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The vomer (from Latin vomer, -ĕris, "ploughshare") is one of the unpaired facial bones of the skull. It is located in the midsagittal line, and touches the sphenoid, the ethmoid, the left and right palatine bones, and the left and right maxillary bones.
Additional recommended knowledge
The vomeronasal organ, also called Jacobson's organ, is a chemoreceptor organ named for its closeness to the vomer and nasal bones, and is particularly developed in animals such as cats (who adopt a characteristic pose called the Flehmen reaction or flehming when making use of it), and is thought to have to do with the perception of certain pheromones.
The vomer is situated in the median plane, but its anterior portion is frequently bent to one or other side.
It is thin, somewhat quadrilateral in shape, and forms the hinder and lower part of the nasal septum; it has two surfaces and four borders.
The surfaces are marked by small furrows for blood vessels, and on each is the nasopalatine groove, which runs obliquely downward and forward, and lodges the nasopalatine nerve and vessels.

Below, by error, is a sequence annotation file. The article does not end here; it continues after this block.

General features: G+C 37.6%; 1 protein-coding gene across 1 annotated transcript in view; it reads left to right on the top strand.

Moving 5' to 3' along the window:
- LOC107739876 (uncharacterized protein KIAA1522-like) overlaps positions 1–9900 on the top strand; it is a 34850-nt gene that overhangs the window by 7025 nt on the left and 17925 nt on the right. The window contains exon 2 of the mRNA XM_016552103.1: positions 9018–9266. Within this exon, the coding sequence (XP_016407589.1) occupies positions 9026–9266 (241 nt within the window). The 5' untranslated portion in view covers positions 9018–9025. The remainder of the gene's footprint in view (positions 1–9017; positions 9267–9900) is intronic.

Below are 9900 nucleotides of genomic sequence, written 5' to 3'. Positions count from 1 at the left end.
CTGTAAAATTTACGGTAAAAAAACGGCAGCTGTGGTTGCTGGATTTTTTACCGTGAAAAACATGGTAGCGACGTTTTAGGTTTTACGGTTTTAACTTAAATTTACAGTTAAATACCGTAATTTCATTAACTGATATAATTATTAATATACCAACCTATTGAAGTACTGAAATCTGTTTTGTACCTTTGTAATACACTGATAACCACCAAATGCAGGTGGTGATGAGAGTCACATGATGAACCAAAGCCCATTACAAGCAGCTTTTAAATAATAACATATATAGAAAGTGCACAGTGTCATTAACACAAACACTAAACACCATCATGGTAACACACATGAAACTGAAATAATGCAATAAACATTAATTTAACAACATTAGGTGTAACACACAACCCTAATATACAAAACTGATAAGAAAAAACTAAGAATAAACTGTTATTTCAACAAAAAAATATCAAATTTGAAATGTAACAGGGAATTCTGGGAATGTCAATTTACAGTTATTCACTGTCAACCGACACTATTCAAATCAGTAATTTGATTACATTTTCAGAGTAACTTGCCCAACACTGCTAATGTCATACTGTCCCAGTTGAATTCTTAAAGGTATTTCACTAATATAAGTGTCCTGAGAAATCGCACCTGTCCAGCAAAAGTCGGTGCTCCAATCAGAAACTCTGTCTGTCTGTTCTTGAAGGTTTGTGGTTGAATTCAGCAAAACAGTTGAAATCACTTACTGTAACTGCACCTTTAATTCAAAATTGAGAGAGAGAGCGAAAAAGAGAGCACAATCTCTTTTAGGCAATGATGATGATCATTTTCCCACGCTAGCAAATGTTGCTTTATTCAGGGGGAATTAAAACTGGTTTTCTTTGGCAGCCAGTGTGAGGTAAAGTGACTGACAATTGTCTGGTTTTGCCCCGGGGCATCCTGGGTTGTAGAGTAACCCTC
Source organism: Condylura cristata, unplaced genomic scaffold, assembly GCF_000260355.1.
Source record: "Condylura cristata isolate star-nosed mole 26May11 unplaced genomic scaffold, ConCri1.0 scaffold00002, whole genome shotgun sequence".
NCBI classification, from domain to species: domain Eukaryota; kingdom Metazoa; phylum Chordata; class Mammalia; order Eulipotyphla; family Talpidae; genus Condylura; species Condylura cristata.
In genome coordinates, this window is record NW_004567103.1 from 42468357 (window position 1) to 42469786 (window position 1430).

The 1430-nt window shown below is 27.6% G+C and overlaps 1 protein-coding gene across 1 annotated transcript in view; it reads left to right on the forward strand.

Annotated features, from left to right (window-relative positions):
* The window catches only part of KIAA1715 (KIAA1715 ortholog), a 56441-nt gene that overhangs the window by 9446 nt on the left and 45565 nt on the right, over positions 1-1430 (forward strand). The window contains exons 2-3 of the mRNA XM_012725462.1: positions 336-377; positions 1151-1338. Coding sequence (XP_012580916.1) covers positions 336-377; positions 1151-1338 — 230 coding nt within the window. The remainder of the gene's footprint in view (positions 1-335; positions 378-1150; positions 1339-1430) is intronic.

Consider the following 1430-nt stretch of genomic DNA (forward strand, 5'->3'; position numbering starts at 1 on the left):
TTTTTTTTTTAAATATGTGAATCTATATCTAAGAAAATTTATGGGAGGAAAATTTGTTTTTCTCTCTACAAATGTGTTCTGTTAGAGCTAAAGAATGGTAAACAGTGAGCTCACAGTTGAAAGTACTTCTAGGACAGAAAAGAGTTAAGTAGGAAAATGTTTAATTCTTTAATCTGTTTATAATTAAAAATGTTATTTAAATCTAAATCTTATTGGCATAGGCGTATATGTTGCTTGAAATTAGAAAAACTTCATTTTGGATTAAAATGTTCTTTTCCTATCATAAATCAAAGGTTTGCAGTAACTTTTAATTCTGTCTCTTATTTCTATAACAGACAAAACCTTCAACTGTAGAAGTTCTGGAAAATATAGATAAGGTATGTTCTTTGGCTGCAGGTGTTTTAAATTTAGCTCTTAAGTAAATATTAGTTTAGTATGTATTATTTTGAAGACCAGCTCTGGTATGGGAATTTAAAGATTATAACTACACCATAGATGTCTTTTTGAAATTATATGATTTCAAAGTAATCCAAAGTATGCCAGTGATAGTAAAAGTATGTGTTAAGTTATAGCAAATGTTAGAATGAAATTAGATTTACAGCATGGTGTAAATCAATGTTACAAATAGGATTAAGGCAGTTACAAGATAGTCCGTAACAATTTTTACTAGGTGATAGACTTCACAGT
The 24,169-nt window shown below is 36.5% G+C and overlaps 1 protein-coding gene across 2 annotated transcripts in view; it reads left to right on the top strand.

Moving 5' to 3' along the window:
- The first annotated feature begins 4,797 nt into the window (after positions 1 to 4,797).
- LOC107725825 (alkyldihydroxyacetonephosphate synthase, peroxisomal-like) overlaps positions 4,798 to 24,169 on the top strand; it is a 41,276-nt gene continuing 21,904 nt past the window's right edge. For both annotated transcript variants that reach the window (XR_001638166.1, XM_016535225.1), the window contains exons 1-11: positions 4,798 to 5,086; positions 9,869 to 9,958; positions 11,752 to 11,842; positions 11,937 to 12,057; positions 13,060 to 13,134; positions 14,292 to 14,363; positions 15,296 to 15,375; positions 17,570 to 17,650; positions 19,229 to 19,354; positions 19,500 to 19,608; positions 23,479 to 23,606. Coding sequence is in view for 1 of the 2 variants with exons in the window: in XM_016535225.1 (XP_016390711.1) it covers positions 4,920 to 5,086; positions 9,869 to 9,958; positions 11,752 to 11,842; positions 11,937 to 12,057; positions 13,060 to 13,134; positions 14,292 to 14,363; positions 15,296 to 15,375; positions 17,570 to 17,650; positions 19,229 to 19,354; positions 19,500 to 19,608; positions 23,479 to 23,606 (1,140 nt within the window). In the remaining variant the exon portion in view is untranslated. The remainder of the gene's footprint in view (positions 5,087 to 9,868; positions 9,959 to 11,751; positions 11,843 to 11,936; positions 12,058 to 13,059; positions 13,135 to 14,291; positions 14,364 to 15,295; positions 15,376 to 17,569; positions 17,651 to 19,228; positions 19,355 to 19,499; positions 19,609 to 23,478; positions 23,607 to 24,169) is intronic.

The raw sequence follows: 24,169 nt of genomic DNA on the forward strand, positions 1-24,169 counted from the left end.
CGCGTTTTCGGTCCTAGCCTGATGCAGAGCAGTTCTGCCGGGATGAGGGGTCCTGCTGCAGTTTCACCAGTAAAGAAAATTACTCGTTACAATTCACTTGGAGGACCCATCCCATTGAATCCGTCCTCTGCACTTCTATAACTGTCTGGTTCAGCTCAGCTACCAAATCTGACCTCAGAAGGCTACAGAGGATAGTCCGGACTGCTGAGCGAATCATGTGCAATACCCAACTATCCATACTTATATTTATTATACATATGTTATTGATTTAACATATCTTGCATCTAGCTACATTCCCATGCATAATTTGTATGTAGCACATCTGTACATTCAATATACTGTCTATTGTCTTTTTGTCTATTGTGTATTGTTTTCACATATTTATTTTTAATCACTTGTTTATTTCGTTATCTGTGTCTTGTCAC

The superior border, the thickest, presents a deep furrow, bounded on either side by a horizontal projecting ala of bone; the furrow receives the rostrum of the sphenoid, while the margins of the alæ articulate with the vaginal processes of the medial pterygoid plates of the sphenoid behind, and with the sphenoidal processes of the palatine bones in front.
The inferior border articulates with the crest formed by the maxillæ and palatine bones.
The anterior border is the longest and slopes downward and forward. Its upper half is fused with the perpendicular plate of the ethmoid; its lower half is grooved for the inferior margin of the septal cartilage of the nose.
The posterior border is free, concave, and separates the choanae. It is thick and bifid above, thin below.
The vomer articulates with six bones:
It also articulates with the septal cartilage of the nose.
By alternately thrusting with the tongue against the roof of the mouth and pressing with one of the fingers between the two eyebrows, one can articulate the vomer bone. This process, repeated for about 20 seconds, will cause the sinuses to discharge, thus rapidly clearing a stuffy head without the use of drugs.
This article was originally based on an entry from a public domain edition of Gray's Anatomy. As such, some of the information contained herein may be outdated. Please edit the article if this is the case, and feel free to remove this notice when it is no longer relevant.
|This article is licensed under the GNU Free Documentation License. It uses material from the Wikipedia article "Vomer". A list of authors is available in Wikipedia.|